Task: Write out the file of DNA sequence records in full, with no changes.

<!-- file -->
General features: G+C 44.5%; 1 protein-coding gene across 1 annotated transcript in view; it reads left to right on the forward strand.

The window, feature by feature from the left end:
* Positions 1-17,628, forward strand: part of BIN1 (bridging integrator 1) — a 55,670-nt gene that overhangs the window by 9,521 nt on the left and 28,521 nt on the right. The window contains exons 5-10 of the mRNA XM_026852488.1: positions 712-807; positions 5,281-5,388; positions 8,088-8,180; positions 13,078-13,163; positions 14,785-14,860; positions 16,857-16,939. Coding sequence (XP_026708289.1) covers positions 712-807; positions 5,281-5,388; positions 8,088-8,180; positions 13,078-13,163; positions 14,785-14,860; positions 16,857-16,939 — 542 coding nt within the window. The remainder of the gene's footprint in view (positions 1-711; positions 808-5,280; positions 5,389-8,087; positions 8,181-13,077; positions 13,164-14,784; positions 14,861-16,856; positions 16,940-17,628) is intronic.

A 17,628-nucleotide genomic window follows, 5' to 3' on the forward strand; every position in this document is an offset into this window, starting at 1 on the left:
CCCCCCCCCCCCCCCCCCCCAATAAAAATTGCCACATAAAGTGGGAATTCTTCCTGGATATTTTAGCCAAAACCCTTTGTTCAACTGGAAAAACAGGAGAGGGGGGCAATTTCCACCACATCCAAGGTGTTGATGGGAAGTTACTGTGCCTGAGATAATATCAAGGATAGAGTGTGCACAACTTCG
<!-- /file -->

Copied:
General features: G+C 44.5%; 1 protein-coding gene across 1 annotated transcript in view; it reads left to right on the forward strand.

The window, feature by feature from the left end:
* Positions 1-17,628, forward strand: part of BIN1 (bridging integrator 1) — a 55,670-nt gene that overhangs the window by 9,521 nt on the left and 28,521 nt on the right. The window contains exons 5-10 of the mRNA XM_026852488.1: positions 712-807; positions 5,281-5,388; positions 8,088-8,180; positions 13,078-13,163; positions 14,785-14,860; positions 16,857-16,939. Coding sequence (XP_026708289.1) covers positions 712-807; positions 5,281-5,388; positions 8,088-8,180; positions 13,078-13,163; positions 14,785-14,860; positions 16,857-16,939 — 542 coding nt within the window. The remainder of the gene's footprint in view (positions 1-711; positions 808-5,280; positions 5,389-8,087; positions 8,181-13,077; positions 13,164-14,784; positions 14,861-16,856; positions 16,940-17,628) is intronic.

A 17,628-nucleotide genomic window follows, 5' to 3' on the forward strand; every position in this document is an offset into this window, starting at 1 on the left:
CCCCCCCCCCCCCCCCCCCCAATAAAAATTGCCACATAAAGTGGGAATTCTTCCTGGATATTTTAGCCAAAACCCTTTGTTCAACTGGAAAAACAGGAGAGGGGGGCAATTTCCACCACATCCAAGGTGTTGATGGGAAGTTACTGTGCCTGAGATAATATCAAGGATAGAGTGTGCACAACTTCG